After 8.5 kilometers in the trail, we went out at Camp N. I just made a mental note on the markers of the area as I remember this was the confusing part last year where people got lost. We then made our way over the next set of trails and it had steeper climb and descents. There were a lot of slippery surfaces because of the wet grounds. I also slipped after a steep descent as I failed to notice that the surface was slanted. I stood up and it was a good thing that nobody saw me slip since it was still dark. It was an up and down adventure from here heading to the u-turn. It didn’t help that it was raining at this stretch. We were running over trails surrounded by tall grasses. The latter part of the trails had a view Ala New Zealand with large track of Greenlands. I went on power hike mode at this stretch until the U-turn slot.
Half way point to earning this.
Since I was already feeling hungry several kilometers ago, I took another banana at the u-turn as well as several drinks of water and juices along the aid station. It’s gonna be about 10 kilometers before the next aid station. I was also feeling a bit sleepy on the way back as the cold rain reminded me of how comfortable it is to just be sleeping at home. I had some candies and some nuts to awaken my system. It was one kilometer after another going through the route back. I’m starting to feel my legs hurting from my ITB, quads, shin and calves. The muddy surface has been making each stride heavy. It really added to the stress on the legs. I saw the champ Icar heading to Camp N and she was on the way back from the 50K category.
Last 8.5 Kilometers
I saw the eventual female champ, Icar in the 50K category at Camp N. – Photo by Ian Yu
Icar passed me at Camp N. I was now on power walk mode as my legs are starting to feel stiff and heavy. It’s about 20 kilometers now of running and walking at this point. I entered the trail head again heading to the next aid station. The next 4.5 kilometers felt like forever. With the surface getting muddier by the minute, each step now was a struggle. I had pains on so many sore parts on my legs. It was a mental challenge just to go on. Even if I was moving the GPS mileage was just trickling in slowly. Somehow, I’m second guessing myself if I still can continue but I just had to win this mental battle and go on. I patiently walked in pain along this stretch even if it felt like forever. I then realized that it was easier to pass on the grassy side along the single track stretch because it was less slippery. With more stable strides, I was able to move faster and finally able to move to the last aid station.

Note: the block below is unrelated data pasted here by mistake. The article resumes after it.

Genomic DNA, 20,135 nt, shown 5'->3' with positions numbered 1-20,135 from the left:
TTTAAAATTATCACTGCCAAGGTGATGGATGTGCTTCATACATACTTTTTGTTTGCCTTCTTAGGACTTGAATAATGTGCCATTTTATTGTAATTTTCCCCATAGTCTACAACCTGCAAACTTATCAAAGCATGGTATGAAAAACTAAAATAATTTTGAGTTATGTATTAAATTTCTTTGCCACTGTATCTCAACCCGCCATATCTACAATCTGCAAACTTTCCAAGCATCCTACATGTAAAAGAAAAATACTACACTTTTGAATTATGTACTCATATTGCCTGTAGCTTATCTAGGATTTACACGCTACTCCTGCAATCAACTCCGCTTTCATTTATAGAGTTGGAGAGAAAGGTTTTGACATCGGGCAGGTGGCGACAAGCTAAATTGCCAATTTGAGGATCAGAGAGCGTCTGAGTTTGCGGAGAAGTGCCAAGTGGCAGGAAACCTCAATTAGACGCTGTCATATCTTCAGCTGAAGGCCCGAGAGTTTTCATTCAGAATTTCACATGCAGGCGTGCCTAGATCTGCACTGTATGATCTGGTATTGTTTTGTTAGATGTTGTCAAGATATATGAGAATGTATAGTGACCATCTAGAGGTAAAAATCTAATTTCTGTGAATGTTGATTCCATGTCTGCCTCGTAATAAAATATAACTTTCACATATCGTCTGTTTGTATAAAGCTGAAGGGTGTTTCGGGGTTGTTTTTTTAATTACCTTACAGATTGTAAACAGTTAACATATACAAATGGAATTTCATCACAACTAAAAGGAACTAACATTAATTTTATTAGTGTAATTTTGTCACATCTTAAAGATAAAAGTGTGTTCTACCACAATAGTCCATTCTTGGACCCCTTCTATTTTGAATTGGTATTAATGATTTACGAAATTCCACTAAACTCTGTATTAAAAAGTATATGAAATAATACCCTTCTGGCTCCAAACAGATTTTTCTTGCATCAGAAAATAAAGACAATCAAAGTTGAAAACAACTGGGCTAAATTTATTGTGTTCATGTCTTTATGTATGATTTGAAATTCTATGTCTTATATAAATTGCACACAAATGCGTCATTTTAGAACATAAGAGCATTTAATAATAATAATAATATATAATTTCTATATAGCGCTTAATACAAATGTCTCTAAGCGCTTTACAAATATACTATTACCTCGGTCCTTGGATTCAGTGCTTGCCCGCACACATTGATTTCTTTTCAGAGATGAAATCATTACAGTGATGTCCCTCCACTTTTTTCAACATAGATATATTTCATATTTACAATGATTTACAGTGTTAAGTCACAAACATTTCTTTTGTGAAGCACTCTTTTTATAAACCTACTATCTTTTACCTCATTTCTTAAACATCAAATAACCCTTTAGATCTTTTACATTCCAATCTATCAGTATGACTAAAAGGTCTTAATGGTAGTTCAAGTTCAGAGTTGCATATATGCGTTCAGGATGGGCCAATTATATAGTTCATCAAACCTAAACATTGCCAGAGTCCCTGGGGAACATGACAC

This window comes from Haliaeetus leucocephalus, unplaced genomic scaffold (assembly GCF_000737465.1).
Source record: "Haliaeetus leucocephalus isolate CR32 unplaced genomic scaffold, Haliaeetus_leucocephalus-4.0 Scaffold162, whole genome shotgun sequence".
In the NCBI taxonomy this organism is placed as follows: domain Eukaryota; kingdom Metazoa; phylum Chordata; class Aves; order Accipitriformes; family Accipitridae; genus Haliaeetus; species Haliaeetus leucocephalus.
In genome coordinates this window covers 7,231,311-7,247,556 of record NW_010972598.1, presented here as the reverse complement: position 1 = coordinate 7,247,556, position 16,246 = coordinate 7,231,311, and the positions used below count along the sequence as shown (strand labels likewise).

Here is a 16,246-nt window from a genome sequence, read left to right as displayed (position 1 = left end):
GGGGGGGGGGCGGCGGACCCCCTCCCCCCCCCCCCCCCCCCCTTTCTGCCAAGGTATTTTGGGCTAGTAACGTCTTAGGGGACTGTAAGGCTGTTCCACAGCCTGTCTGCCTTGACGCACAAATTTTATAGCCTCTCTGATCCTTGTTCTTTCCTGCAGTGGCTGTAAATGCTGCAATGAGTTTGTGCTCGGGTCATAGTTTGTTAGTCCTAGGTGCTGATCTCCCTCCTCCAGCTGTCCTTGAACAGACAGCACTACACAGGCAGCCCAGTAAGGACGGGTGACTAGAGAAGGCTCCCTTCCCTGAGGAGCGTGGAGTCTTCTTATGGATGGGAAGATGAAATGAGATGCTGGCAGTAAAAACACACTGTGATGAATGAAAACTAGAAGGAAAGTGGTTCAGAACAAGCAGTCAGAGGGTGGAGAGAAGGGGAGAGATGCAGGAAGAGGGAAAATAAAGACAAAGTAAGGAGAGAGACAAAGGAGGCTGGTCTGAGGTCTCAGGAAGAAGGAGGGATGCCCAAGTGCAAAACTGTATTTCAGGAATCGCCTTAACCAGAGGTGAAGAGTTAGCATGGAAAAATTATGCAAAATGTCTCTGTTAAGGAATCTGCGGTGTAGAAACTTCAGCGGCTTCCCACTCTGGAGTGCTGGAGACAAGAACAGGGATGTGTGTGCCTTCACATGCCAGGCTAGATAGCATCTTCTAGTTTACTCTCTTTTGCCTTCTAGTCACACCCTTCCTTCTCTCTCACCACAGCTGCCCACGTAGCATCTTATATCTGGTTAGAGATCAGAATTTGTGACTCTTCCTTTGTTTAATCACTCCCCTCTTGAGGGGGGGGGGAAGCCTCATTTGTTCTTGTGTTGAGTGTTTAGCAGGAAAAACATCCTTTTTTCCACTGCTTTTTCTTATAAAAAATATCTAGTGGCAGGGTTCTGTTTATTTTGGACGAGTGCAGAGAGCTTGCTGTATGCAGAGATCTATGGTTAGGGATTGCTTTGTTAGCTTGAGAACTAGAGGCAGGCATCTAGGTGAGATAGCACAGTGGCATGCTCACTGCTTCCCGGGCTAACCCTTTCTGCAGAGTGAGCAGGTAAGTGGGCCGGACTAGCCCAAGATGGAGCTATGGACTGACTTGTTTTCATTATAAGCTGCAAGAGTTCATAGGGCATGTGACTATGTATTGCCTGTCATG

Last 4 kilometers
It’s the struggle that makes the finish much sweeter – Photo by Jose Ramizares
I had biko, banana and several cups of drinks at the aid station. I felt exhausted over the last 4.5 kilometers of slow trails. I then proceeded to the short stretch of road climbing to the rotonda, heading to the guard house and entering the next trail head. I saw Ian of Team SMS biking along the route and that was 3 kilometers to go. Entering the last trail head, there was a group of students who were tree planting. It was an effort to move past them in the trail. It was a struggle as the distance felt new to the legs once again and I was running on sheer courage alone. I made myself through the rolling stretch of the course and was happy to see the last road stretch heading to the finish line.
Last 200 meters
To The Finish!- Photo by Jose Ramizares
It was nice to see the last few hundred meters of road heading to the finish line. I went on to brisk walk faster before eventually finishing at around 5:10 in the race. I was targeting a sub 5 for the 25 kilometer distance but I’ll take the 5:10 with an additional 3 kilometers and this trail condition. I am also just glad to be back savoring the satisfaction of a hard earned moment at the finish line.
It was a struggle but I’m always glad to be at the finish line. – Photo by Jose Ramizares
Despite all the aches, the pains and the struggle, I did enjoy the race. It was fun to fumble your steps on the muddy trail. It was refreshing to get doused by the falling rain along the course. I always say, each race is a different adventure and this one definitely gave me a different look at the Nuvali Trails. Great Job Frontrunner!